There are a bunch of Irish sustainable stores to choose from such as Reuzi, Greenoutlook, Ecostore, Earthmother and many more.

6. Avoid Amazon If Possible

This might be a little unpopular with some but, when you can, try to buy from smaller businesses with better environmental and labour records than Amazon. You can even use their website to help you find some alternatives!

I often use Amazon as a search engine to find the products I want and then I look for alternative sellers. It might sound a little cheeky but it’s a good way of finding quality products with thousands of user reviews. Often you can find a product on Amazon and then buy directly from the manufacturer for less.

That said, there are times when Amazon might be your only option. In the past I have bought from them either because there were no other sellers who delivered to Ireland or because other competitor’s prices were way over my budget. In these cases, I wouldn’t feel guilty about it, you have to save money when you’re on a budget and purchasing from Amazon once in a blue moon isn’t the end of the world!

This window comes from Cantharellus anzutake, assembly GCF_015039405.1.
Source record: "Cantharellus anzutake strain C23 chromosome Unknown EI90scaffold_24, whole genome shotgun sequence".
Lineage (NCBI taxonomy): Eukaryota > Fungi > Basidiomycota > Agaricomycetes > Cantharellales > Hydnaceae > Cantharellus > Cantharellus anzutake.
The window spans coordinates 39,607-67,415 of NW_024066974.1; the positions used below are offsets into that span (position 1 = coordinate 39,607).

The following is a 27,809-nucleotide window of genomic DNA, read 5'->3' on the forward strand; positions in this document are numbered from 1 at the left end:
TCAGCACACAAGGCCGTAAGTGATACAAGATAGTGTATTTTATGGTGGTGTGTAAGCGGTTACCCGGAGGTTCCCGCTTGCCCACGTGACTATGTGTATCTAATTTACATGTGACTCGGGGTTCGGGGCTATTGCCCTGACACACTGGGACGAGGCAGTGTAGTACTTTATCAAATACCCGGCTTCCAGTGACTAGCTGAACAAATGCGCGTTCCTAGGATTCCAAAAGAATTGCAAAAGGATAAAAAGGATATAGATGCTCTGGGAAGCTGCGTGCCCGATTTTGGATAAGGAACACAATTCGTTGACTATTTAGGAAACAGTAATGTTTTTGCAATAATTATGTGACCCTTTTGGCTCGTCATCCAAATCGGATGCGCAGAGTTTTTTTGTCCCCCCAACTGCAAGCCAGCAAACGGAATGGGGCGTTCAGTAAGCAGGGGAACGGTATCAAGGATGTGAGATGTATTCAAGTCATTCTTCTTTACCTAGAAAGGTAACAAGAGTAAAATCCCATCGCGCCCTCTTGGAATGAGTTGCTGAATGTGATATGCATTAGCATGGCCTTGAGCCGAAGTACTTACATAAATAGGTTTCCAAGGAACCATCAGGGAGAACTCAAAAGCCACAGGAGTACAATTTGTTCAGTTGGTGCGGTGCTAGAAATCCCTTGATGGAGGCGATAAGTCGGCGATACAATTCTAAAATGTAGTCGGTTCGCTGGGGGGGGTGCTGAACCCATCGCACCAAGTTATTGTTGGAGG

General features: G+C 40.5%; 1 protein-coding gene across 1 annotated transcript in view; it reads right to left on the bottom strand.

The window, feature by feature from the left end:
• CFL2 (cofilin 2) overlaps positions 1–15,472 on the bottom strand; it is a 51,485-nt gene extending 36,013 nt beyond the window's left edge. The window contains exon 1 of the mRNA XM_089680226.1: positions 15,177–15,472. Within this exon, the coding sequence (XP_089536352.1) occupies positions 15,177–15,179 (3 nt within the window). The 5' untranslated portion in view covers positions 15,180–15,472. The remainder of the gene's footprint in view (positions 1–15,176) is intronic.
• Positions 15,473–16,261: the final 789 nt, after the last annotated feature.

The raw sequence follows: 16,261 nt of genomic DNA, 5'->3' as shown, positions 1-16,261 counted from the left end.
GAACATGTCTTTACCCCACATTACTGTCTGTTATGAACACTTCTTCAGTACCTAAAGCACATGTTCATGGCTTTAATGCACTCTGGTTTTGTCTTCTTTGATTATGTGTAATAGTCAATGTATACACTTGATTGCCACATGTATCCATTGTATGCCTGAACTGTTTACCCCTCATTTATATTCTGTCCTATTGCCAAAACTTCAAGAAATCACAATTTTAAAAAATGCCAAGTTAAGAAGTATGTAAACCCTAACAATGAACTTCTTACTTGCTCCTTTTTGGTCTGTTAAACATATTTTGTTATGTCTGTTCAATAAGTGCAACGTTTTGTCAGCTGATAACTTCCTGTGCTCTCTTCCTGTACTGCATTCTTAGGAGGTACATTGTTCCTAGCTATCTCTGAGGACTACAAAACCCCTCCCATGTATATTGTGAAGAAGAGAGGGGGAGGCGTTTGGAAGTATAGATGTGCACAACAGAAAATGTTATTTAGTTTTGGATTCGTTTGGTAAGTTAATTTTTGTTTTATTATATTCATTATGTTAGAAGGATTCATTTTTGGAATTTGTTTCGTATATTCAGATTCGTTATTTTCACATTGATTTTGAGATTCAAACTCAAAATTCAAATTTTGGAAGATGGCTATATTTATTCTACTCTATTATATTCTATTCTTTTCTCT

And if you do buy from them, there are a couple of ways you can make your Amazon shopping more sustainable too.

Firstly you can change the Amazon url from (or .com/.de/.fr depending on location) to This means that a 0.05% of your purchase goes to a charity of our choice. It’s not a lot but it adds up and is a nice way to make Amazon shopping more positive.

Another way is to look for refurbished Amazon deals. Amazon Renewed offers lower prices on pre-owned items, some of which have never been used and are simply returns. This is a good way to buy second-hand from Amazon and is my go-to whenever I make a purchase from them.